Select Committee on Transport Appendices to the Minutes of Evidence

Memorandum by Freightliner Group (REN 01)



  1.1  The Freightliner Group is the competitive force in British rail freight. Our intermodal division, Freightliner Ltd, carries intercontinental containers between the major container ports in Southern England and our logistics centres in Northern England and Scotland. We carry around 600,000 containers a year at present, of which some 60% pass through the terminals we serve in Liverpool, Manchester, Yorkshire and Teesside.

  1.2  Freightliner Heavy Haul is our new entrant in the rail bulk market, and has already carried some four million tonnes of coal to power stations in Northern England; it operates cement, petroleum products and car trains in the North, and provides substantial resources for Railtrack's infrastructure maintenance and renewal operations.

  1.3  Freightliner makes a substantial contribution to the economic life of Northern England, as well as providing the environmental gains which come from rail transport.


  Our ability to provide efficient services for our customers is dependent both upon our assets and the condition and capacity of the rail network. We have procured the investment of significant sums of money in locomotives, wagons and terminal facilities; we have replaced almost all of our life-expired diesel locomotives and have bought more than 250 modern wagons for coal traffic. We have erected new cranes at our Manchester terminal, and are developing the capacity of our Leeds terminal. We require similar investment to be made in the network. Our ability to increase the number of trains we run to and from the North of England is constrained by bottlenecks on the key main lines, many of them in locations outside the geographical region itself. The Strategic Rail Authority's Freight Strategy addresses many of the most important issues, but it is now essential to have some action to fulfil the good intentions. In particular, the provision of higher-gauge routes for the increasing volume of 9' 6" intercontinental containers and the capacity issues on the West Coast Main Line must be priorities. The total number of intercontinental containers entering the UK is increasing steadily, and the rail network must be updated to accommodate extra traffic if it is not all to pass by road.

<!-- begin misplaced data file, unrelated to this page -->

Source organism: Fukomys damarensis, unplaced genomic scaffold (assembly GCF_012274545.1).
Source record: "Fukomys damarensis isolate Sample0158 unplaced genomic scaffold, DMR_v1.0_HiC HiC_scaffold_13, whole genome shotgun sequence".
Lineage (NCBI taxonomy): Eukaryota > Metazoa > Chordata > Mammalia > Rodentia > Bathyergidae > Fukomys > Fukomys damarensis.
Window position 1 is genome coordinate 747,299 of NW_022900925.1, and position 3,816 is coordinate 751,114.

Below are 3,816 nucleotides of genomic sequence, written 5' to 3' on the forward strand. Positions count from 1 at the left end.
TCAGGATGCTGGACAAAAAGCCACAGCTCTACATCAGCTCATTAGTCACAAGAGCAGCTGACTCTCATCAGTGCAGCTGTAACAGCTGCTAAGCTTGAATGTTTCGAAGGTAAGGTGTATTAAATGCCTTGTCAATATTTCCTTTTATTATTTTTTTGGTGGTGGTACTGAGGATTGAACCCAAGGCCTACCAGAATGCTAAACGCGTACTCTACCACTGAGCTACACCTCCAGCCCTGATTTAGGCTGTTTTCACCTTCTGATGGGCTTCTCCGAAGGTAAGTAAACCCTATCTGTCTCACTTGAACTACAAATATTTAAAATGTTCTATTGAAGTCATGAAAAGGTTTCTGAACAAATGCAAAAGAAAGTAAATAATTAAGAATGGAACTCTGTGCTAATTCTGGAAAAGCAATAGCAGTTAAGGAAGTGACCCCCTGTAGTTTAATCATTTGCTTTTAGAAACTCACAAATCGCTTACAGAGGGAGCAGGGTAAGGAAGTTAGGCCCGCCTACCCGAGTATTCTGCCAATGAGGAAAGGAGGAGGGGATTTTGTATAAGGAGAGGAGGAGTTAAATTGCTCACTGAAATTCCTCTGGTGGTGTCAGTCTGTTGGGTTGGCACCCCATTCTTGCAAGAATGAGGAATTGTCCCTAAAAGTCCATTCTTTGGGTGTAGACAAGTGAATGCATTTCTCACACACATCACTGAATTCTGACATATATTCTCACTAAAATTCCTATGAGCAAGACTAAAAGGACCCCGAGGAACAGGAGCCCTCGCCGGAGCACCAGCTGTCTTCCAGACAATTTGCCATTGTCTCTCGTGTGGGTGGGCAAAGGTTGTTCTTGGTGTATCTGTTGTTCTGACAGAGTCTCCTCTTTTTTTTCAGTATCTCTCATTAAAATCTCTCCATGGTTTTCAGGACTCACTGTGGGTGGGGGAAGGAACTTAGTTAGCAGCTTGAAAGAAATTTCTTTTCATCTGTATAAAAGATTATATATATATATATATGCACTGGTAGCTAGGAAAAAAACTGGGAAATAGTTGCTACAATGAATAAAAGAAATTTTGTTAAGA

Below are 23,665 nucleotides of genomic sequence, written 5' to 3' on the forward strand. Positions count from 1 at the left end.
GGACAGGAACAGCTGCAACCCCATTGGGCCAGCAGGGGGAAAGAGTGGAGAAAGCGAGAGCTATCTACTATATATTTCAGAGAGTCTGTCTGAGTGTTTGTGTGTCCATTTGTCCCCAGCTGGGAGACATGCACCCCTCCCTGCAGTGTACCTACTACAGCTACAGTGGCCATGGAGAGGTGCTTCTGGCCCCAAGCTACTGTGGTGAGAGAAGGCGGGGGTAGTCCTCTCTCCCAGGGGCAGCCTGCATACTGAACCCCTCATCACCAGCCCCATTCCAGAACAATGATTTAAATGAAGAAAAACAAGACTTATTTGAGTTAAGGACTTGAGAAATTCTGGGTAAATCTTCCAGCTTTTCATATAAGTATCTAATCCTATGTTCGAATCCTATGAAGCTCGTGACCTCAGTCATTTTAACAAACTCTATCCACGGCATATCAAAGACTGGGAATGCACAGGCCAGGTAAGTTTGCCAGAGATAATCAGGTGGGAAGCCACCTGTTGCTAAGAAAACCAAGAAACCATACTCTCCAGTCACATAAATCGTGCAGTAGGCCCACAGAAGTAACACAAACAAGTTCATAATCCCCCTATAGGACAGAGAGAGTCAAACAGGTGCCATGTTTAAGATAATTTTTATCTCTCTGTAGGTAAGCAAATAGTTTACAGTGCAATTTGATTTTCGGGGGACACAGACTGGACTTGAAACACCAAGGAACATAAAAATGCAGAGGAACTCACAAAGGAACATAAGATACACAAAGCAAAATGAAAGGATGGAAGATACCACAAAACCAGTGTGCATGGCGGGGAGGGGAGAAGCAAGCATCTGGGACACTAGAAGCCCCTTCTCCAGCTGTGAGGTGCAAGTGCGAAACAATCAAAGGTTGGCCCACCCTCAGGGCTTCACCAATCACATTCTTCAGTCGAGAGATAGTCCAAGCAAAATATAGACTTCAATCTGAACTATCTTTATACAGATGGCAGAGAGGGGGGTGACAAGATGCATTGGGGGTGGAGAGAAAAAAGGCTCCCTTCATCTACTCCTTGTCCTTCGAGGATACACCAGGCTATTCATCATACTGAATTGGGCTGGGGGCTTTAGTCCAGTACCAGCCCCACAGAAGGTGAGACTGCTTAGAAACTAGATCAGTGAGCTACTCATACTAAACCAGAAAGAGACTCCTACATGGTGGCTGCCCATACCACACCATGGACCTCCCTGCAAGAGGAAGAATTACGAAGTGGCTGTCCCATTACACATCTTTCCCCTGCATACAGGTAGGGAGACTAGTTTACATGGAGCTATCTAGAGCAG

Efficient and effective freight transport systems are essential for a sound economy, and a sound economy is essential if there is to be social development. Rail freight has a vital part to play in providing efficient and effective transport in a way which has considerable environmental advantages, and we believe that the Committee should ensure that it takes this into account in its deliberations. The social benefit of taking large tonnages of freight off the congested road network has a value which must be weighed with the values attached to increasing personal and social mobility, and we believe that that value should not be understated.


  It seems to us that the terms of reference for the Committee's inquiry are extremely widely drawn; we will be pleased to provide any further information which may be needed.

15 May 2002

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